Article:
At times, life in the Ramallah bubble becomes too surreal.
On Thursdays, almost every working person and student finds respite in the arrival of the weekend, which begins on Friday here in the occupied West Bank.
While Ramallah’s inhabitants attempt to escape the routine of their work week by indulging in activities of their choosing, the fact is the nightmarish reality of the Israeli occupation is inescapable.
Last Thursday night brought bereavement and devastation to the family of 17-year-old Muhammad al-Hattab. The level of pain felt by Muhammad’s loved ones is unimaginable.
At 10 pm that night, the Palestine Medical Complex received four youths from Jalazone refugee camp on the outskirts of Ramallah. The boys had been shot multiple times in their upper bodies by Israeli soldiers.
Palestinian sources, however, said the boys were shot at from the watchtower next to the refugee camp entrance, which is already quite a distance from the adjacent Beit El settlement colony, as anyone who has knowledge of that area can tell you.
Local sources also said the boys were shot at while they were inside their vehicle, a claim supported by the fact that there were numerous bullet holes in the exterior of the car, as well as blood stains inside.
It is not unusual for Israeli government spokespersons to spin the truth, in fact it is routine in the many cases in which video of the incident is nonexistent. The unjustified killing of Palestinians living under occupation is routine, and justice for the victims never achieved.
The four teens from Jalazone had one of the largest Israeli military bases at their doorstep. They could never hide from the fortified watchtowers at Beit El. The soldiers installed in them their robbed one of them of their lives, while the others will never be the same.
Angry protesters took to the streets of Ramallah after Muhammad’s death, chanting and screaming, expecting someone to listen. Various groups of youths went around the city and asked the bustling restaurants and cafes of Ramallah to close in mourning.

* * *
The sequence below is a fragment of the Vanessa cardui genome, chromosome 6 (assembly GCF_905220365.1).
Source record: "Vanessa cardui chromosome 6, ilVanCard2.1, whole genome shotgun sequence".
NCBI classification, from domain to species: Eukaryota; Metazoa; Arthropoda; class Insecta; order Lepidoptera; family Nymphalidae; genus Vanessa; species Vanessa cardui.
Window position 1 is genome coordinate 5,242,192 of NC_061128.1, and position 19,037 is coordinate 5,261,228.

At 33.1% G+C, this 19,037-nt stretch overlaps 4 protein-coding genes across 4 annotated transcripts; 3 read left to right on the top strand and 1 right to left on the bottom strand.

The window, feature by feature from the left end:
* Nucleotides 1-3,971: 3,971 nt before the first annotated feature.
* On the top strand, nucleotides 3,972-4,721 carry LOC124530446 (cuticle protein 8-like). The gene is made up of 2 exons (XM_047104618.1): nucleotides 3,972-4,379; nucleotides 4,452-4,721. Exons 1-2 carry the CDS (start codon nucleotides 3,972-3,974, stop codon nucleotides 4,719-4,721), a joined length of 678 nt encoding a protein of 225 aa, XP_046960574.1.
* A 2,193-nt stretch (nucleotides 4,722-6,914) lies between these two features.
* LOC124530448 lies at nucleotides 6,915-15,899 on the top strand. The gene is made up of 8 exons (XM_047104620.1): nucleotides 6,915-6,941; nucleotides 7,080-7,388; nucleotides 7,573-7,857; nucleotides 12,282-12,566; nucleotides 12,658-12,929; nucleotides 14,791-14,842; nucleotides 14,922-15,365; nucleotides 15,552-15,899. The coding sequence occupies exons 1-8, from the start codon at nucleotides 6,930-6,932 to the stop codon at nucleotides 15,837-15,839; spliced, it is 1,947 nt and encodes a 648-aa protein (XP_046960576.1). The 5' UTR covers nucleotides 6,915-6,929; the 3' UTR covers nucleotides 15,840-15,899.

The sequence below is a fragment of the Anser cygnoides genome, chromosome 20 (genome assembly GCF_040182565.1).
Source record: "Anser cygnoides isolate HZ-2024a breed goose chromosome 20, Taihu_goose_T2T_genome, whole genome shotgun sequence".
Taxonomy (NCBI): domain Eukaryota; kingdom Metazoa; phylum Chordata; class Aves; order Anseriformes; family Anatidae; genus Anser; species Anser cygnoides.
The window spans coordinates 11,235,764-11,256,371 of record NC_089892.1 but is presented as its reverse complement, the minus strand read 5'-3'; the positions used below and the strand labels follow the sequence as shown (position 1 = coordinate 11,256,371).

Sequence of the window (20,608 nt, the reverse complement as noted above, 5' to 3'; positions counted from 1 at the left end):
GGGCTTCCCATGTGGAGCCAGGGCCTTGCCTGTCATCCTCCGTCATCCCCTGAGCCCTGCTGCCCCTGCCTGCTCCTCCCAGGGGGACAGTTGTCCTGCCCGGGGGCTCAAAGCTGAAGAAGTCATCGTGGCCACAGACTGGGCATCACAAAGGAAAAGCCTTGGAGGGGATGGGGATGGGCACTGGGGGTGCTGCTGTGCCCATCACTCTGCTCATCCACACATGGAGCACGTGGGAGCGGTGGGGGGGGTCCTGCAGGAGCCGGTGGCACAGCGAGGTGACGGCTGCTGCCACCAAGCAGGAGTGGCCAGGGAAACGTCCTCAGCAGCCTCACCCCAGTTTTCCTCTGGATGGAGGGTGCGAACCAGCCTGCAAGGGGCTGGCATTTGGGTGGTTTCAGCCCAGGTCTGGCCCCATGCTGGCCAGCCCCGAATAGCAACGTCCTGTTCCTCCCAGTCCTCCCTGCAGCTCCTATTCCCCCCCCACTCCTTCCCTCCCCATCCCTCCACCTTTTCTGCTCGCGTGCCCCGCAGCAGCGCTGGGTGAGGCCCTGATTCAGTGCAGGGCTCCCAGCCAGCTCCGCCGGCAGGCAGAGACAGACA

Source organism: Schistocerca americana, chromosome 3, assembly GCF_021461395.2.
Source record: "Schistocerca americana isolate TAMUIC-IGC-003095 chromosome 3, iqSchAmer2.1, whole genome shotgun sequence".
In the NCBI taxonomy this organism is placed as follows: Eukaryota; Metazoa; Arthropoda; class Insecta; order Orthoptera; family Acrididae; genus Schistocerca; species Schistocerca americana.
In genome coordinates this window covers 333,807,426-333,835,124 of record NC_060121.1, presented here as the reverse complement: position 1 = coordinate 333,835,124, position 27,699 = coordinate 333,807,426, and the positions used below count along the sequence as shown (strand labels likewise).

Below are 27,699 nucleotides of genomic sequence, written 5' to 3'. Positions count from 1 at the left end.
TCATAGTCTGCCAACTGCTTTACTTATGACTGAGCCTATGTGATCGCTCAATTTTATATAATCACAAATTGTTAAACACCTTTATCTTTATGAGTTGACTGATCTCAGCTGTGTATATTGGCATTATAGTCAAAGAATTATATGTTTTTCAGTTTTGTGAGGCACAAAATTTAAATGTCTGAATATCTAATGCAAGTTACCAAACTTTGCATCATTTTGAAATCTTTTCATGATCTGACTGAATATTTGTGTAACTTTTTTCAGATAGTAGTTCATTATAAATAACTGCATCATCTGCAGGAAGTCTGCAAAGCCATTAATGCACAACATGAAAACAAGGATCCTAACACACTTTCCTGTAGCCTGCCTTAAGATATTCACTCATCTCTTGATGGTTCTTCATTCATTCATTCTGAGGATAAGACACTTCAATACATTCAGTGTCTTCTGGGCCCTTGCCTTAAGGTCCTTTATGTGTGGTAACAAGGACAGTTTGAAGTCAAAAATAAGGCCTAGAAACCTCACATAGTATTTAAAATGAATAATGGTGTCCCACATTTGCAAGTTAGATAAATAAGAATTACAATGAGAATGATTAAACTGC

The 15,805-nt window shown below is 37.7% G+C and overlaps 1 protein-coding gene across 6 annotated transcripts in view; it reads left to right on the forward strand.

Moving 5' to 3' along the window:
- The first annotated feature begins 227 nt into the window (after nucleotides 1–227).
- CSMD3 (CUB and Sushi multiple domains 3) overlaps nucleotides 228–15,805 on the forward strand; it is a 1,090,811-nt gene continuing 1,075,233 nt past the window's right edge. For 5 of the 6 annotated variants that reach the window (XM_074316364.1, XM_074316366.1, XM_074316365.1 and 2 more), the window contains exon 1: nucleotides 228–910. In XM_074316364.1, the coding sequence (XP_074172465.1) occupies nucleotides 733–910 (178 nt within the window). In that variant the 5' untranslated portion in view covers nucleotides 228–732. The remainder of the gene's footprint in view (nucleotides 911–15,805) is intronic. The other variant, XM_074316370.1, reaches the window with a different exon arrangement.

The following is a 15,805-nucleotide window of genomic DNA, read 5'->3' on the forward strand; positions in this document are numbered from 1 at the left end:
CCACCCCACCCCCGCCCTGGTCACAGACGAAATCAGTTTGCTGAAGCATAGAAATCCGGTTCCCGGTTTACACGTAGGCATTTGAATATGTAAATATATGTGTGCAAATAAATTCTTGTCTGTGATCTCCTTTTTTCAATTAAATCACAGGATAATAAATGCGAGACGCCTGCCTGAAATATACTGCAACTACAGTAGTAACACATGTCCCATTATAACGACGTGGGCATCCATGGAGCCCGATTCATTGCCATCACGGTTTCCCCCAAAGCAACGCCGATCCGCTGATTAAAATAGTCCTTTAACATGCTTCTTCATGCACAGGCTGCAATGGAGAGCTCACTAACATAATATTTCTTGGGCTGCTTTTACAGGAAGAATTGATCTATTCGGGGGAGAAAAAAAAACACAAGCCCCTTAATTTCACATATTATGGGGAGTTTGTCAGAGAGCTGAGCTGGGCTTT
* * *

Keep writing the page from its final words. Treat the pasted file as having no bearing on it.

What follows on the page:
Small and crowded Ramallah will always astound me; extreme pain exists alongside the desire for amusement and escapism. The protesters, marching in central Ramallah until close to midnight, hoped to share with the rest of the population a piece of their anguish.
Most of the people who live within this city, like any other place in the occupied West Bank, are not able to travel more than 5 kilometers in one direction without having their path blocked by an Israeli checkpoint, army base, or a settlement. The occupation hinders almost every aspect of daily life, and the numbness to it terrifies me.
I feel numb, too. I work, have a routine, and always look forward to the weekend. I face the uniformed Israeli soldiers every day as I cross the checkpoints. However, I also try to suppress my feelings, I hide from the horrors of the occupation.
Those horrors are faced every minute by us Palestinians, but at different degrees of severity. I am able to “hide” from the occupation, I can pretend it does not affect me for multiple days or more. While there is always a moment where I am reminded of how horrible my living situation is, I am sickened to know that many Palestinians don’t have the privilege to hide from the occupation, to pretend it doesn’t exist, even for a single moment.
The occupation tears families apart every day. It tears individuals apart, both physically and emotionally. Whenever we pretend to forget, we are reminded of the horrors of this injustice by the gut-wrenching screams of a mother or the breakdown of a father who are told their only son has been killed. Their suffering is compounded by the knowledge that justice will never be served as long as the Israeli occupation continues to exist.